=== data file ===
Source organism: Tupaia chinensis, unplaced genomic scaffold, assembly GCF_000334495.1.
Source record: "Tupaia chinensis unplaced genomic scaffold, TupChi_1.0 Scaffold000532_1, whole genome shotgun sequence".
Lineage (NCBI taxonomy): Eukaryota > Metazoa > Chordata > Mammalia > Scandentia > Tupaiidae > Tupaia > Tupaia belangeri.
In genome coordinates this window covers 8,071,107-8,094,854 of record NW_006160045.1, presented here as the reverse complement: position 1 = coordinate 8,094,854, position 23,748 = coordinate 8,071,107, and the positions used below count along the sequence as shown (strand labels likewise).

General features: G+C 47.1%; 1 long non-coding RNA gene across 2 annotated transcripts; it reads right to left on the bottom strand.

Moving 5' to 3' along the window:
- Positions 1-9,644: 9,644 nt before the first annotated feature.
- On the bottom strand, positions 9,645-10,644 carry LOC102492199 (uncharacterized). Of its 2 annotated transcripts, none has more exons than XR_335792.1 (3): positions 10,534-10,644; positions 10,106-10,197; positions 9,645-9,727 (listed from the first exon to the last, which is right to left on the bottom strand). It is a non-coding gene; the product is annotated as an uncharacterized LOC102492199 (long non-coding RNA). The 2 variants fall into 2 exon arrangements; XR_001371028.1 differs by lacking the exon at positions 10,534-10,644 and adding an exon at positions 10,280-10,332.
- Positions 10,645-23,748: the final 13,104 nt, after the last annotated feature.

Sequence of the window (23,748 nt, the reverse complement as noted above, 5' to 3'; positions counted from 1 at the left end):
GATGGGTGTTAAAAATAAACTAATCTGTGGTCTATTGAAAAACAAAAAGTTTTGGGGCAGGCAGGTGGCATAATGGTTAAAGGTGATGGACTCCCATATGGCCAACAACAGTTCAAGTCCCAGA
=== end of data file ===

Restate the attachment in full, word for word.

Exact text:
Source organism: Tupaia chinensis, unplaced genomic scaffold, assembly GCF_000334495.1.
Source record: "Tupaia chinensis unplaced genomic scaffold, TupChi_1.0 Scaffold000532_1, whole genome shotgun sequence".
Lineage (NCBI taxonomy): Eukaryota > Metazoa > Chordata > Mammalia > Scandentia > Tupaiidae > Tupaia > Tupaia belangeri.
In genome coordinates this window covers 8,071,107-8,094,854 of record NW_006160045.1, presented here as the reverse complement: position 1 = coordinate 8,094,854, position 23,748 = coordinate 8,071,107, and the positions used below count along the sequence as shown (strand labels likewise).

General features: G+C 47.1%; 1 long non-coding RNA gene across 2 annotated transcripts; it reads right to left on the bottom strand.

Moving 5' to 3' along the window:
- Positions 1-9,644: 9,644 nt before the first annotated feature.
- On the bottom strand, positions 9,645-10,644 carry LOC102492199 (uncharacterized). Of its 2 annotated transcripts, none has more exons than XR_335792.1 (3): positions 10,534-10,644; positions 10,106-10,197; positions 9,645-9,727 (listed from the first exon to the last, which is right to left on the bottom strand). It is a non-coding gene; the product is annotated as an uncharacterized LOC102492199 (long non-coding RNA). The 2 variants fall into 2 exon arrangements; XR_001371028.1 differs by lacking the exon at positions 10,534-10,644 and adding an exon at positions 10,280-10,332.
- Positions 10,645-23,748: the final 13,104 nt, after the last annotated feature.

Sequence of the window (23,748 nt, the reverse complement as noted above, 5' to 3'; positions counted from 1 at the left end):
GATGGGTGTTAAAAATAAACTAATCTGTGGTCTATTGAAAAACAAAAAGTTTTGGGGCAGGCAGGTGGCATAATGGTTAAAGGTGATGGACTCCCATATGGCCAACAACAGTTCAAGTCCCAGA